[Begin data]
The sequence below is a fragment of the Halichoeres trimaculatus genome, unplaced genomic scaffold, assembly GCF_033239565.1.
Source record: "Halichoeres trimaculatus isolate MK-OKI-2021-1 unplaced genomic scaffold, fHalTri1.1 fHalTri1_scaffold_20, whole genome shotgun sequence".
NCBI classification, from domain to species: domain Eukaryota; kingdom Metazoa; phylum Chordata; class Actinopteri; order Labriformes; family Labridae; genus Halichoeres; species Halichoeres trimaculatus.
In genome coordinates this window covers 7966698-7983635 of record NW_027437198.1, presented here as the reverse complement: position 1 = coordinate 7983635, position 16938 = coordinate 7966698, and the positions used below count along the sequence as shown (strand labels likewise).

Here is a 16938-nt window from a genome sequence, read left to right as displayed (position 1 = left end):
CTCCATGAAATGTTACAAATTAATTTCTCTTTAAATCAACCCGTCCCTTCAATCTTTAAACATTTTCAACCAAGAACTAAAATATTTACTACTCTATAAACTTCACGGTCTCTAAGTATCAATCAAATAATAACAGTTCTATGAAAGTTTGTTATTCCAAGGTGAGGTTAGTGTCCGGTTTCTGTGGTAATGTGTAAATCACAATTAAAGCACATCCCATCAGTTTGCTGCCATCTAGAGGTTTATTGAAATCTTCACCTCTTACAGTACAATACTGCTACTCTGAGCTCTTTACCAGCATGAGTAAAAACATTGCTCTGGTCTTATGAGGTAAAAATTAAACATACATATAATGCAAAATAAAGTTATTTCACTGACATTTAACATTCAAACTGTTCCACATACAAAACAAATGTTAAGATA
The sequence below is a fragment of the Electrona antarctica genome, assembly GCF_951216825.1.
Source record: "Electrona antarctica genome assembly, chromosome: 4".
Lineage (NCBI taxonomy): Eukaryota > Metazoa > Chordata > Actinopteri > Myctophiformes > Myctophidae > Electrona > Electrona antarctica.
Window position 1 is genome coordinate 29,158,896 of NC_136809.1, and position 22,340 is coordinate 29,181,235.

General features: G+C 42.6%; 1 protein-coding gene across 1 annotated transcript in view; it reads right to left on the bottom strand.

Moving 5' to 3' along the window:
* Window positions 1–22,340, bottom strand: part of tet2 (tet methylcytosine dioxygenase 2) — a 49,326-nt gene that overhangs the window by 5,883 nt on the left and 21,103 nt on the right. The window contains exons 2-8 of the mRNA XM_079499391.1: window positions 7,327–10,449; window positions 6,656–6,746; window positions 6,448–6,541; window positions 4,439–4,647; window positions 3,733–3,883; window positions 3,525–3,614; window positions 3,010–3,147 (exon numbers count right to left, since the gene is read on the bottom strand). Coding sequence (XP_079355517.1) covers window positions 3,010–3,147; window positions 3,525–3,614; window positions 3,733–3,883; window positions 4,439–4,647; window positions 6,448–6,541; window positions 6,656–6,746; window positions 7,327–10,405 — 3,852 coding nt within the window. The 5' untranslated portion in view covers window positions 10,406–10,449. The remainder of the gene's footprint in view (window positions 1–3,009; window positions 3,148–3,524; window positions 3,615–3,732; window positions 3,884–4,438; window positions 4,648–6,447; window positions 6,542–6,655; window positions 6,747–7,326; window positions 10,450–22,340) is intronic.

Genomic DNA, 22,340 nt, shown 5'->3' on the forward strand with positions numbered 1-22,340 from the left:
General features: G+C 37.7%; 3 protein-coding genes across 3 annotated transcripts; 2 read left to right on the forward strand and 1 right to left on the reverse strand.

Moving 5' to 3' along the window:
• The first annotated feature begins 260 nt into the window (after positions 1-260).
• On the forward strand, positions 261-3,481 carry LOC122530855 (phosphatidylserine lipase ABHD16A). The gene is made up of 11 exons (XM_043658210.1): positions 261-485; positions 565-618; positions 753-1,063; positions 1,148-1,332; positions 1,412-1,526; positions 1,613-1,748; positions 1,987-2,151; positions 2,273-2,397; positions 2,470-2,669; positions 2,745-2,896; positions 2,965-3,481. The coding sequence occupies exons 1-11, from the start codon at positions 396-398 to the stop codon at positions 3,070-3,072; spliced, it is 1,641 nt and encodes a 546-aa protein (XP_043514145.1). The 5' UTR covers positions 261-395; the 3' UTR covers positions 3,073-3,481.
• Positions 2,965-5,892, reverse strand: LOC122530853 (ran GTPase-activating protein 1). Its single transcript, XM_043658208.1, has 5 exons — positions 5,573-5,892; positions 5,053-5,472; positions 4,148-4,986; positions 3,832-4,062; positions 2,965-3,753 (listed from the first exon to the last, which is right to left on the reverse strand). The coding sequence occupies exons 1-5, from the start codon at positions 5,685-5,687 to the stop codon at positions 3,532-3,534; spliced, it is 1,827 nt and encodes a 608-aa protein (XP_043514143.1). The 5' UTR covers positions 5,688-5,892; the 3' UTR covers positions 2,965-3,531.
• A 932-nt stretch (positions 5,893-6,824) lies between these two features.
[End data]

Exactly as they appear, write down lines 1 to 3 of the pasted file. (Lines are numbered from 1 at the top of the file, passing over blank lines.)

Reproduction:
The sequence below is a fragment of the Halichoeres trimaculatus genome, unplaced genomic scaffold, assembly GCF_033239565.1.
Source record: "Halichoeres trimaculatus isolate MK-OKI-2021-1 unplaced genomic scaffold, fHalTri1.1 fHalTri1_scaffold_20, whole genome shotgun sequence".
NCBI classification, from domain to species: domain Eukaryota; kingdom Metazoa; phylum Chordata; class Actinopteri; order Labriformes; family Labridae; genus Halichoeres; species Halichoeres trimaculatus.